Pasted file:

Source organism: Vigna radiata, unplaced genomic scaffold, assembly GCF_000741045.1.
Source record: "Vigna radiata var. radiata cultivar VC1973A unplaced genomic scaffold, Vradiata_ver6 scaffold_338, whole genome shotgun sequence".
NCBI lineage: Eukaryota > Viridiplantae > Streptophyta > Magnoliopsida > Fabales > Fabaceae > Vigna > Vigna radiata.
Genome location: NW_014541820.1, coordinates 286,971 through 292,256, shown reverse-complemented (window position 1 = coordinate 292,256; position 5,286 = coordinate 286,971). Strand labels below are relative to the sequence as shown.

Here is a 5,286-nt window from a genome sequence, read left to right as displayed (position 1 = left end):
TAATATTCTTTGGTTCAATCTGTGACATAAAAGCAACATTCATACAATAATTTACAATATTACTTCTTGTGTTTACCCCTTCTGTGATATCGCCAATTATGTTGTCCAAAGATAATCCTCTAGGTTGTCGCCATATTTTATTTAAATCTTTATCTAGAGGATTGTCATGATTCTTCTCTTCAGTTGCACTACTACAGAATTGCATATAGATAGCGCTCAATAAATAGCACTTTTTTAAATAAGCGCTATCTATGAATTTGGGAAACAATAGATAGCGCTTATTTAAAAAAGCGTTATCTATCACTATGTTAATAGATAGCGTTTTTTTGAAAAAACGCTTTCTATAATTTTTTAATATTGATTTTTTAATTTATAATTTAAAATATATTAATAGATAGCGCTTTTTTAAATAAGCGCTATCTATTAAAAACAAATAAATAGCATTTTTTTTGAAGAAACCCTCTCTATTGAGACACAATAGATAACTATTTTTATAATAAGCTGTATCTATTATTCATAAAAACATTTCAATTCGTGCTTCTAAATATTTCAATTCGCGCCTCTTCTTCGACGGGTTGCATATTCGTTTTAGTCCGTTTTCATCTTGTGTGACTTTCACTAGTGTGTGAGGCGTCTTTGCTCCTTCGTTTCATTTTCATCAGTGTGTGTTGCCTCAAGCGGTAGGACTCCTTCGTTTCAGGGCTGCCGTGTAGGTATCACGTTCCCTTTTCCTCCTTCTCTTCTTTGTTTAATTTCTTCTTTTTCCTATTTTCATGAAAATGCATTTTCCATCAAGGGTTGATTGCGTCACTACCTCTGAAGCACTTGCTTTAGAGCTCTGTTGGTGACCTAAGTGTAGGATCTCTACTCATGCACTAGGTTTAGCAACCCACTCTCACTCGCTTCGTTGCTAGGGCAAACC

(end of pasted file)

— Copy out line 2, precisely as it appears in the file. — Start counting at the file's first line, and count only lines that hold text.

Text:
Source record: "Vigna radiata var. radiata cultivar VC1973A unplaced genomic scaffold, Vradiata_ver6 scaffold_338, whole genome shotgun sequence".